When I was a toddler, my mother would turn the television on to
occupy me while she went about her busy day. I was enthralled by
the television and would repeatedly interrupt her work by pointing
to the television and shouting, Mummy, look!" As I got older, television became the source of entertainment and relaxation for my family
and me. Little did I know at the time, that television would become
a source of my learning and the key to future possibilities.
Like many adults going for their GED, I too had specific reasons
for not getting my education at a younger age. My parents immigrated
to England from India and had to work long and hard to support their
family. They worked seven days a week leaving me in charge of making
sure things ran smoothly at home. As the oldest daughter in the
family, it became my responsibility to take care of my siblings.
I did the cooking, cleaning, and laundry for the whole family. In
my effort to be a good daughter, I gave very little attention to
my studies. I would cringe when my report card came home and showed
how badly I had done at school. I began to believe that I was not
a smart girl and worked even harder at pleasing people because that
at least was something I could do.
By the time I was married and moved to America, the realization
that I lacked the education and marketable skills to get a good
job began to dawn on me. I began working as a secretary but felt
such despair in my limited ability to make a good living. When my
children were born, I stayed at home and took care of them full
time. My lack of education still bothered me and I would often dream
of being like the other educated people I knew. It was as if they
belonged to some elite club that I could never be a part of. I admired
and valued intelligence greatly and put my energy into making sure
my children got a good education. It was clear to me that along
with a good education came certain rights and privileges, such as
a career of choice, a well paying job, freedom of expression, and
the feeling of being in control of oneís own life.
During the years that followed, if the subject of college happened
to come up in conversation, I would wish the ground would open up
and swallow me. I was so ashamed of my lack of education. What was
ironic was that people just assumed that I had attended college.
I loved to read and watch news programs; in fact anything that would
broaden my horizons appealed to me. On several occasions, I voiced
my desire to go to college. My husband was of the opinion that it
was just too late for me. It hurt me that he did not feel my dreams
were worth the investment. My children, on the other hand, were
very supportive and encouraged me to go for it. It was a frightening
time because I did not know where to begin and who to turn to for
advice. This is when I accidentally stumbled upon the GED on TV
program. I was filled with hope and excitement and immediately contacted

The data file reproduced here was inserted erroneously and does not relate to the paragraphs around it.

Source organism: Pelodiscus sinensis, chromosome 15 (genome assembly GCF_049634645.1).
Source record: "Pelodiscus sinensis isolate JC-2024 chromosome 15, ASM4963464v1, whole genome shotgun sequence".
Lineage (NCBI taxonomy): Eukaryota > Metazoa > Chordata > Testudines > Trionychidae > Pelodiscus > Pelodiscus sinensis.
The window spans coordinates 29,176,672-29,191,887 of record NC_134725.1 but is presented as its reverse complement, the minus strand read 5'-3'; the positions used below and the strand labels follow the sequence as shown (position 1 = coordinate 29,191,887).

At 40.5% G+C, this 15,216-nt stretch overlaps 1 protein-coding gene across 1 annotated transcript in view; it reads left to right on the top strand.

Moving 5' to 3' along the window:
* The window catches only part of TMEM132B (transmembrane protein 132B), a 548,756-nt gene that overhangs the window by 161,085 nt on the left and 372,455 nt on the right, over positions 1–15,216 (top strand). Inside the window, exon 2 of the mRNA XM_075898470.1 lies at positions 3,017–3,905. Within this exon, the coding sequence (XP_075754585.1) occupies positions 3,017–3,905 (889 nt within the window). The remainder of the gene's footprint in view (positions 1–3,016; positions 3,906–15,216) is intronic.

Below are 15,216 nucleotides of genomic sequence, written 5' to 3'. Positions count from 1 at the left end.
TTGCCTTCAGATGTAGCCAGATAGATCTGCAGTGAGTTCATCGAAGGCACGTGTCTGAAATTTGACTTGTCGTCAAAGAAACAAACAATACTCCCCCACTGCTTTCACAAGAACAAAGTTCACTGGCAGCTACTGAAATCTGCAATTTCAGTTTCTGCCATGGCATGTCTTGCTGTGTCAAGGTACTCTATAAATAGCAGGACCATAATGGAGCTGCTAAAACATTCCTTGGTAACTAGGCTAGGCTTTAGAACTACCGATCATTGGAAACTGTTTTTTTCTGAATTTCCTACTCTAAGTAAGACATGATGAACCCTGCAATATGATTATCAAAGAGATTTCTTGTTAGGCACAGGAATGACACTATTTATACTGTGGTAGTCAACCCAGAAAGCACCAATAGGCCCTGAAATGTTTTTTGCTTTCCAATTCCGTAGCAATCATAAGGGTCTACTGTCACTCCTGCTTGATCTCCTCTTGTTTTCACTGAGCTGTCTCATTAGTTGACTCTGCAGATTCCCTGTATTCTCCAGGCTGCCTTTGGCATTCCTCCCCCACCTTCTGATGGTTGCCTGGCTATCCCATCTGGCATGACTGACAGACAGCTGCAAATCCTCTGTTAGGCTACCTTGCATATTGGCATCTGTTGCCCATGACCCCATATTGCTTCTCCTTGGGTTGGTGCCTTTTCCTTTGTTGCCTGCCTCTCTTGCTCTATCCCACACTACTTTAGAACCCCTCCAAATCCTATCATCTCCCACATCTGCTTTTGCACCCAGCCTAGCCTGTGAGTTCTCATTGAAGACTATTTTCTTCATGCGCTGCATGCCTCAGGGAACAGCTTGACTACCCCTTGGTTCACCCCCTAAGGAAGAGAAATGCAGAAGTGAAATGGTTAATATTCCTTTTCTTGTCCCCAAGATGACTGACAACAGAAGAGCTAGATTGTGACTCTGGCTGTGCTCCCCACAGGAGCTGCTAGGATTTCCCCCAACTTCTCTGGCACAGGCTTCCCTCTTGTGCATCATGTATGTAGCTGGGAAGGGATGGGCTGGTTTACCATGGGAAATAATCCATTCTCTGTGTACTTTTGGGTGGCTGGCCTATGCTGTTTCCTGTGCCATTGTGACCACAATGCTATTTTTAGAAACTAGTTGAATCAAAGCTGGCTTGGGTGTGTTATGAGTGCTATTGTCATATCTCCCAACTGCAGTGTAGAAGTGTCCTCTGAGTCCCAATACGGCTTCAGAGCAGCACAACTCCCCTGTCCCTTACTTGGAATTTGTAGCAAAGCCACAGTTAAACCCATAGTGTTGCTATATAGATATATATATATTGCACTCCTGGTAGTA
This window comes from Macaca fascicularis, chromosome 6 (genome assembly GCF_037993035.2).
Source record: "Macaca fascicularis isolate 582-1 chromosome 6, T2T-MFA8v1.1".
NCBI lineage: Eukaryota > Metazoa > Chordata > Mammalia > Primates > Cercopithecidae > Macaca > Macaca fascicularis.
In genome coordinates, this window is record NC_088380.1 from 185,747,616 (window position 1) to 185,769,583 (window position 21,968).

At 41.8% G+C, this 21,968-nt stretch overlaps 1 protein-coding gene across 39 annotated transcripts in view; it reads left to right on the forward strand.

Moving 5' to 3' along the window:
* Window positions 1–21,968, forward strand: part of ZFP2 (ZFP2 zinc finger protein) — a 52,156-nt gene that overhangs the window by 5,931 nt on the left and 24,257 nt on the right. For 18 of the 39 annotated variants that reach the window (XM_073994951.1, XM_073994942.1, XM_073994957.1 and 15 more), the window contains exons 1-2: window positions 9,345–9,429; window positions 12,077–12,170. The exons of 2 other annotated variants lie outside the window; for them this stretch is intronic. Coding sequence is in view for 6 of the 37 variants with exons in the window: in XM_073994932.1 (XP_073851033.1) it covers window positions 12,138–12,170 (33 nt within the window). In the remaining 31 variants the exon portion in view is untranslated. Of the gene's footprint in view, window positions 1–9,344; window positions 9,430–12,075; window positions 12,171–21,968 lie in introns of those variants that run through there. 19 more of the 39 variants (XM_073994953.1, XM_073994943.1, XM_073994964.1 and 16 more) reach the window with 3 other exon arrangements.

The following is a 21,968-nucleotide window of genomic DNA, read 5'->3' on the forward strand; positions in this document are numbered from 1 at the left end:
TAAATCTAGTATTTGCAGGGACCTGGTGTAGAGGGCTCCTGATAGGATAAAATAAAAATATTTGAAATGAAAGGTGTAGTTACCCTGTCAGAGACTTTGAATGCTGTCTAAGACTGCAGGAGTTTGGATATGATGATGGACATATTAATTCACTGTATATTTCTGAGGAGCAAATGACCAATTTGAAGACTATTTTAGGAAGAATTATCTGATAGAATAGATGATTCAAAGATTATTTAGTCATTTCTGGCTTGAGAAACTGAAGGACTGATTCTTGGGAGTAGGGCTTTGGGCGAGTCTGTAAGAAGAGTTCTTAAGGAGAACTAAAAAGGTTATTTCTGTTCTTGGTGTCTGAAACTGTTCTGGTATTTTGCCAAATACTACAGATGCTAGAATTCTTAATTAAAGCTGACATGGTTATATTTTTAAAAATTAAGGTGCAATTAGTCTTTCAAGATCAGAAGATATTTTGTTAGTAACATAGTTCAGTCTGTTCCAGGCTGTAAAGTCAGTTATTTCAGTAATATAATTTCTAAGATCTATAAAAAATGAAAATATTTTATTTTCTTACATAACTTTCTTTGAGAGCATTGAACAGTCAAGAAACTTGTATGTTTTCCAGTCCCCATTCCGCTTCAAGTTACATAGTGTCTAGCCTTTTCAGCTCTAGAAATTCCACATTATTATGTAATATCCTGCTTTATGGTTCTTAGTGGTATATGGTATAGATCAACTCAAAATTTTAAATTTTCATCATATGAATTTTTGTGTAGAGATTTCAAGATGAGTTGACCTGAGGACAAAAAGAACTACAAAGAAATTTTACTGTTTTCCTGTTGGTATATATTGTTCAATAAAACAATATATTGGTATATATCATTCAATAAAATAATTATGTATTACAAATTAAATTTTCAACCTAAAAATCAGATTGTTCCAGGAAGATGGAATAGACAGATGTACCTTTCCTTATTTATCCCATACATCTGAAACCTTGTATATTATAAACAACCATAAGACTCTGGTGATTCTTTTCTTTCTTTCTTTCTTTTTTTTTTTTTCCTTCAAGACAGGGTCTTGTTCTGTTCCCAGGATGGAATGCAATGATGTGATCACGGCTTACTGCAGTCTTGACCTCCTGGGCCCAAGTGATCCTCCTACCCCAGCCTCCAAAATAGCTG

Thirteenís Literacy Center and sent off for my books. It seemed
fitting that the road to making my dreams a reality should come
from my beloved, lifelong friend, my television!
I began the GED on TV tutorial in September of 1999. I found it
to be one of the most challenging things I have ever been through,
but also one of the most rewarding. I would get up early to record
the tutorials and watch them over and over again until I understood
the material. It was wonderful to be able to work in the privacy
of my own home and at my own pace. I had been assigned a tutor at
Channel Thirteen, an amazing lady, Judy Fresco. She always seemed
to have more faith in my abilities than I had myself. There were
many times when I called her in utter frustration and screamed that
I was just too stupid to do this. She would very calmly say, "You
are not stupid, you were just never shown how to do this before."
On countless occasions, she put my fears to rest and gave me a soft
place to fall. She assured me that I was capable and that the test
could be taken again if need be; I had nothing to lose. In the summer
of 2000, I sat for and passed my GED exams. I learned more from
going through the GED program than math, English, and social studies.
I learned that I was capable of making my dreams come true and that
there were people out there that were willing to help me, like the
wonderful people at Thirteen/WNET New York.
Today, I am working part-time and attending college part-time. Despite
my fears about starting college this late in life, I am finding
it to be an exhilarating experience. It may take me a long time
to complete my college education, but at long last I am learning
to enjoy the journey. I have completed my first semester with a
4.0 grade point average and I am now taking three classes in the
fall 2001 semester. I will never be able to express to Thirteen/WNET
New York and my dear friend, Judy, what their presence in my life
has meant to me. You have allowed a girl, caged by her own insecurities,
to fly; I thank God for you every day.